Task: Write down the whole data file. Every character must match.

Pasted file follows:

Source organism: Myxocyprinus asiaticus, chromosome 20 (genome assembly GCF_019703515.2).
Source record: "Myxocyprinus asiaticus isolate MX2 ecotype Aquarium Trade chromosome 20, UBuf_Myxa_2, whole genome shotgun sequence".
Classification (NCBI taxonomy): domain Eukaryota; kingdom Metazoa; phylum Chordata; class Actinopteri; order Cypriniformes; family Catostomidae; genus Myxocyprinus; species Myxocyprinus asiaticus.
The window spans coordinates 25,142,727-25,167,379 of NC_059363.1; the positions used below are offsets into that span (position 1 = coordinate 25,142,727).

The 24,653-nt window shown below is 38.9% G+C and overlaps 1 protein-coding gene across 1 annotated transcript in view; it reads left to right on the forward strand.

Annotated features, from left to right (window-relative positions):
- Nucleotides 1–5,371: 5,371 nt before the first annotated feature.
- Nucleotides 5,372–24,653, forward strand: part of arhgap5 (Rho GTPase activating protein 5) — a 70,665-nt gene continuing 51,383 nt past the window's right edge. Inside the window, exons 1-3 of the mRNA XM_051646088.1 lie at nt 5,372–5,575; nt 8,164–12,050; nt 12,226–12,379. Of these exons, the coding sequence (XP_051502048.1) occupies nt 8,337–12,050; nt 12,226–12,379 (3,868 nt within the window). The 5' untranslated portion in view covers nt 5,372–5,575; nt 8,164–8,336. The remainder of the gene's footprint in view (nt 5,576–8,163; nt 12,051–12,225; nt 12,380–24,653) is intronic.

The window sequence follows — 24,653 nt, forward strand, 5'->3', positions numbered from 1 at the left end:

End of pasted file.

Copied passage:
Source organism: Myxocyprinus asiaticus, chromosome 20 (genome assembly GCF_019703515.2).
Source record: "Myxocyprinus asiaticus isolate MX2 ecotype Aquarium Trade chromosome 20, UBuf_Myxa_2, whole genome shotgun sequence".
Classification (NCBI taxonomy): domain Eukaryota; kingdom Metazoa; phylum Chordata; class Actinopteri; order Cypriniformes; family Catostomidae; genus Myxocyprinus; species Myxocyprinus asiaticus.
The window spans coordinates 25,142,727-25,167,379 of NC_059363.1; the positions used below are offsets into that span (position 1 = coordinate 25,142,727).

The 24,653-nt window shown below is 38.9% G+C and overlaps 1 protein-coding gene across 1 annotated transcript in view; it reads left to right on the forward strand.

Annotated features, from left to right (window-relative positions):
- Nucleotides 1–5,371: 5,371 nt before the first annotated feature.
- Nucleotides 5,372–24,653, forward strand: part of arhgap5 (Rho GTPase activating protein 5) — a 70,665-nt gene continuing 51,383 nt past the window's right edge. Inside the window, exons 1-3 of the mRNA XM_051646088.1 lie at nt 5,372–5,575; nt 8,164–12,050; nt 12,226–12,379. Of these exons, the coding sequence (XP_051502048.1) occupies nt 8,337–12,050; nt 12,226–12,379 (3,868 nt within the window). The 5' untranslated portion in view covers nt 5,372–5,575; nt 8,164–8,336. The remainder of the gene's footprint in view (nt 5,576–8,163; nt 12,051–12,225; nt 12,380–24,653) is intronic.

The window sequence follows — 24,653 nt, forward strand, 5'->3', positions numbered from 1 at the left end: